Sleep is a necessary routine in our life, similar to food and water, to keep our body healthy, and recharging of our brains to keep and prepared for a fresh day. Enough sleep is essential to keep the brain active, which is critical in concentration, learning, and memory storage. Researchers revealed that sleep deprivation not only makes us cranky and irritable but also imparts health burdens like blood pressure, cardiovascular disease, depression, and obesity. Evidently, sleep follows circadian rhythms and homeostasis mechanisms. The controlled time of sleeping and waking up without an alarm is due to circadian rhythms followed by the synchronization of the body with the external factors such as light, temperature and many others, and even continue in the absence of these factors. Human body is reminded to sleep at a certain time by sleep-wake homeostasis. As the sleep deprivation period increases, which results in a longer and deeper sleep.
The pineal gland produces melatonin when the retina is not exposed to light. The darkness inhibits the signal transfer from the suprachiasmatic nucleus (an area of the brain), which in turn causes melatonin production by the pineal gland. The melatonin is derived from tryptophan through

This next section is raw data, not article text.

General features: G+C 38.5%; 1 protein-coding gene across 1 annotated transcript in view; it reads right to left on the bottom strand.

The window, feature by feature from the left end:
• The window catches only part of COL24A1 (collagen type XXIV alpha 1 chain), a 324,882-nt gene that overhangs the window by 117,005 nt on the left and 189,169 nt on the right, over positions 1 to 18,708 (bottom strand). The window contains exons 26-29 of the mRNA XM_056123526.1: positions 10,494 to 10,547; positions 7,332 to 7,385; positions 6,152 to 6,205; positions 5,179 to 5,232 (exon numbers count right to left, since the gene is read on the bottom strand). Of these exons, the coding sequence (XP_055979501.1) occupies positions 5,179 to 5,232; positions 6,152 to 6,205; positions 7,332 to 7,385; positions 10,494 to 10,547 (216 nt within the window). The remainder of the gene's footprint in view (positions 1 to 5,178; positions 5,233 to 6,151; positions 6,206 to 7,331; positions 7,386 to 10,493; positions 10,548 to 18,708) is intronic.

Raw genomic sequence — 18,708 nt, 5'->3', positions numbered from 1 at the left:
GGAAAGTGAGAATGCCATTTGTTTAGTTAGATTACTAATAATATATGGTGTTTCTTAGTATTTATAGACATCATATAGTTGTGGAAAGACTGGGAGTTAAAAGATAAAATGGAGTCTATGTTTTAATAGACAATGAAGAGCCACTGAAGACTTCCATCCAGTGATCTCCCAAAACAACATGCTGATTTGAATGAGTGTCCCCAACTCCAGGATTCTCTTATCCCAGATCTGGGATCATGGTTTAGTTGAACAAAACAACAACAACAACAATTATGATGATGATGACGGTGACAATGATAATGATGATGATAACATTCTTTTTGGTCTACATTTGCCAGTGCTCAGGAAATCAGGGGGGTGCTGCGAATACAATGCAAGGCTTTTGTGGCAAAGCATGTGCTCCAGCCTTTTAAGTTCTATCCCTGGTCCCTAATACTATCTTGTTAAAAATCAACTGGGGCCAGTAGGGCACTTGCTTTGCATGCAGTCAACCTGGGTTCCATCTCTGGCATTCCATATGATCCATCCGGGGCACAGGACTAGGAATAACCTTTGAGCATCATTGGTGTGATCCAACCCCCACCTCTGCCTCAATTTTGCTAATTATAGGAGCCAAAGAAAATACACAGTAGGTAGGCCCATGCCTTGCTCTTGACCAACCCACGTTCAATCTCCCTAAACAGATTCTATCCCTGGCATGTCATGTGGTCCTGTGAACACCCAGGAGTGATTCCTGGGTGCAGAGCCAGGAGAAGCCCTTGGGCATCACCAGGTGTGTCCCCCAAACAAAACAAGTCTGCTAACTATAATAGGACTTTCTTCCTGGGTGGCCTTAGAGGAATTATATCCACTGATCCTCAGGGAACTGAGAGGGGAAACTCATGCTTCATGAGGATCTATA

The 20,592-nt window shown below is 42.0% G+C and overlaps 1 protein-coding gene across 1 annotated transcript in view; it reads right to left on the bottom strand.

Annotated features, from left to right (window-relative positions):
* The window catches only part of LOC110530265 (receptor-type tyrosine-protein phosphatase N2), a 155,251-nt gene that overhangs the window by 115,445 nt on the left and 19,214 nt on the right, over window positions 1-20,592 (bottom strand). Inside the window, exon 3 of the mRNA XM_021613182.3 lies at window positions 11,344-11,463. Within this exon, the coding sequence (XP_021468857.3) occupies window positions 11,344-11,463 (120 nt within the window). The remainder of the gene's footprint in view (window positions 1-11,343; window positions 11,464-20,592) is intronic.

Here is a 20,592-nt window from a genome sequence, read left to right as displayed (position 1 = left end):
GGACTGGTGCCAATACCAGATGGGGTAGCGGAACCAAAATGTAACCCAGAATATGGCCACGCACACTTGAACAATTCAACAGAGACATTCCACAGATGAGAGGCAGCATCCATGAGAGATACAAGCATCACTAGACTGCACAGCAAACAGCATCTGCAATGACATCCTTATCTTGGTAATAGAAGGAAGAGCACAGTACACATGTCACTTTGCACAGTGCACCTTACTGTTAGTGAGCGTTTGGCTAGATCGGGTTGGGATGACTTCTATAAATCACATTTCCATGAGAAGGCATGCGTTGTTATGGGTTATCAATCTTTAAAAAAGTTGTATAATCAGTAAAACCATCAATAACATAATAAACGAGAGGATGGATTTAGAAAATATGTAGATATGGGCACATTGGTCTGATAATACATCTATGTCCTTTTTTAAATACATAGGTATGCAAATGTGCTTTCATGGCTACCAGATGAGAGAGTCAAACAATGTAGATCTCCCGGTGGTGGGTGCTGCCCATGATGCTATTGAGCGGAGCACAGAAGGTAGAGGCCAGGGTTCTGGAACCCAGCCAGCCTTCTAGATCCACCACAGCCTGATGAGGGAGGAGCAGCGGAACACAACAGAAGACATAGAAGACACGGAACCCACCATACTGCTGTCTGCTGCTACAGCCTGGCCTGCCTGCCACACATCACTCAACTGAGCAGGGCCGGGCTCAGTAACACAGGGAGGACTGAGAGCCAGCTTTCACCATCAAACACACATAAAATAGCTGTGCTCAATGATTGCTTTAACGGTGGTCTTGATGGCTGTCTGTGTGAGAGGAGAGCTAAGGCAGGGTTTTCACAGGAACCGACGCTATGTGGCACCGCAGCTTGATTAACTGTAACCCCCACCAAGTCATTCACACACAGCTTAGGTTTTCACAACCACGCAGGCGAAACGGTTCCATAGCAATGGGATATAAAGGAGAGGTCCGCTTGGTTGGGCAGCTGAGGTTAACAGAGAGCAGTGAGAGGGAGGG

Written by: Supriya Jain, DST-JRF, Yenepoya Research Centre, Yenepoya (Deemed to be University), Mangalore-575018, Karnataka, India.
Her profile: https://yenepoya.res.in/team/supriya-jain/#1561549713017-7925d3bc-4beb
Artwork: Supriya Jain
Edited by: Dr. Renjith Johnson and Saketh Kapoor
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3 Replies to “The Chemistry of Sleep”
The way you conveyed from basic needs to molecular level was excellent. Thanks Supriya Jain
Good information Supriya.
Informative and helpful👍